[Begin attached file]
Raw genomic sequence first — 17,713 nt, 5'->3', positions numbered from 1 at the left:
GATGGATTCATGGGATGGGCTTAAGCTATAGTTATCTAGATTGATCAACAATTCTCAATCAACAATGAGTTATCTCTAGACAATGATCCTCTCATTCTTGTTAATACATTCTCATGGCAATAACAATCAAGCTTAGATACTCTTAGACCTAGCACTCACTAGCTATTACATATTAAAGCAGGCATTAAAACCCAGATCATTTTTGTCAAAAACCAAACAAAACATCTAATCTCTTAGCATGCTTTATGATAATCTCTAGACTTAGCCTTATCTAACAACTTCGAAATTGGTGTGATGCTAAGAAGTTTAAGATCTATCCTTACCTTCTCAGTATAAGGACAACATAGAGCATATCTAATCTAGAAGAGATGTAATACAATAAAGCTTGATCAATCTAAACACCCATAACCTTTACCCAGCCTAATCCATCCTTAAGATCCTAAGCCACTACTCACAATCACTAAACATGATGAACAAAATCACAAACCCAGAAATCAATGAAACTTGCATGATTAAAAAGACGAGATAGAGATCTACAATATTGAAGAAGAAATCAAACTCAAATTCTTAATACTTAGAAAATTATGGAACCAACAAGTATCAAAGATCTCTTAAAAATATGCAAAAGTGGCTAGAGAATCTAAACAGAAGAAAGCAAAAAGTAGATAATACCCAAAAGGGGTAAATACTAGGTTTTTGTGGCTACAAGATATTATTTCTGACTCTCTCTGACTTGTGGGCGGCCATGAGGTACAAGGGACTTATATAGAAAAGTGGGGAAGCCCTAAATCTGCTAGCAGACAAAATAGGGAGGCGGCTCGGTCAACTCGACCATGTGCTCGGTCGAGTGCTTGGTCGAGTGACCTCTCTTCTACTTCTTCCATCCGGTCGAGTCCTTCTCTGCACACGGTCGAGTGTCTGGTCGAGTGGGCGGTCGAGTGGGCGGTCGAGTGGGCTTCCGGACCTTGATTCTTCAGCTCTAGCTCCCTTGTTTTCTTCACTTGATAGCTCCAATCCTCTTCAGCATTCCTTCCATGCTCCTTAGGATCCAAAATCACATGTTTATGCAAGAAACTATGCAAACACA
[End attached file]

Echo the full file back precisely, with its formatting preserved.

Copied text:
Raw genomic sequence first — 17,713 nt, 5'->3', positions numbered from 1 at the left:
GATGGATTCATGGGATGGGCTTAAGCTATAGTTATCTAGATTGATCAACAATTCTCAATCAACAATGAGTTATCTCTAGACAATGATCCTCTCATTCTTGTTAATACATTCTCATGGCAATAACAATCAAGCTTAGATACTCTTAGACCTAGCACTCACTAGCTATTACATATTAAAGCAGGCATTAAAACCCAGATCATTTTTGTCAAAAACCAAACAAAACATCTAATCTCTTAGCATGCTTTATGATAATCTCTAGACTTAGCCTTATCTAACAACTTCGAAATTGGTGTGATGCTAAGAAGTTTAAGATCTATCCTTACCTTCTCAGTATAAGGACAACATAGAGCATATCTAATCTAGAAGAGATGTAATACAATAAAGCTTGATCAATCTAAACACCCATAACCTTTACCCAGCCTAATCCATCCTTAAGATCCTAAGCCACTACTCACAATCACTAAACATGATGAACAAAATCACAAACCCAGAAATCAATGAAACTTGCATGATTAAAAAGACGAGATAGAGATCTACAATATTGAAGAAGAAATCAAACTCAAATTCTTAATACTTAGAAAATTATGGAACCAACAAGTATCAAAGATCTCTTAAAAATATGCAAAAGTGGCTAGAGAATCTAAACAGAAGAAAGCAAAAAGTAGATAATACCCAAAAGGGGTAAATACTAGGTTTTTGTGGCTACAAGATATTATTTCTGACTCTCTCTGACTTGTGGGCGGCCATGAGGTACAAGGGACTTATATAGAAAAGTGGGGAAGCCCTAAATCTGCTAGCAGACAAAATAGGGAGGCGGCTCGGTCAACTCGACCATGTGCTCGGTCGAGTGCTTGGTCGAGTGACCTCTCTTCTACTTCTTCCATCCGGTCGAGTCCTTCTCTGCACACGGTCGAGTGTCTGGTCGAGTGGGCGGTCGAGTGGGCGGTCGAGTGGGCTTCCGGACCTTGATTCTTCAGCTCTAGCTCCCTTGTTTTCTTCACTTGATAGCTCCAATCCTCTTCAGCATTCCTTCCATGCTCCTTAGGATCCAAAATCACATGTTTATGCAAGAAACTATGCAAACACA